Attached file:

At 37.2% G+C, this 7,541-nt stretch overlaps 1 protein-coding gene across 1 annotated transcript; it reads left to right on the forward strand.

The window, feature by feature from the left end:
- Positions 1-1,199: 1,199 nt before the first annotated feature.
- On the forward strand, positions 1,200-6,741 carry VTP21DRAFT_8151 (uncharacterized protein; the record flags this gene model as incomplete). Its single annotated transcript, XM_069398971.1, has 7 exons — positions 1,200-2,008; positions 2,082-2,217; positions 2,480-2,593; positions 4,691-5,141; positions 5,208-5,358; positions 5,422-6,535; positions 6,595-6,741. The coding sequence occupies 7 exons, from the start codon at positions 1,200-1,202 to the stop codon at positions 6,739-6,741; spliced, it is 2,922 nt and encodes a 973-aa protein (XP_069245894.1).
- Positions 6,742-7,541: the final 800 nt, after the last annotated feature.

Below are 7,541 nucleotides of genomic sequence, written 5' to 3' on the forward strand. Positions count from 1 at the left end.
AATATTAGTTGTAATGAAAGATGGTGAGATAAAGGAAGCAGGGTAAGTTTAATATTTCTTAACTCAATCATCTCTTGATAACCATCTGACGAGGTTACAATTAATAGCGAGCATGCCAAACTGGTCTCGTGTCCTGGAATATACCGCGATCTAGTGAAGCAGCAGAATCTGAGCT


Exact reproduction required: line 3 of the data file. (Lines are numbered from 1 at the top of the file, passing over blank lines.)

- Positions 1-1,199: 1,199 nt before the first annotated feature.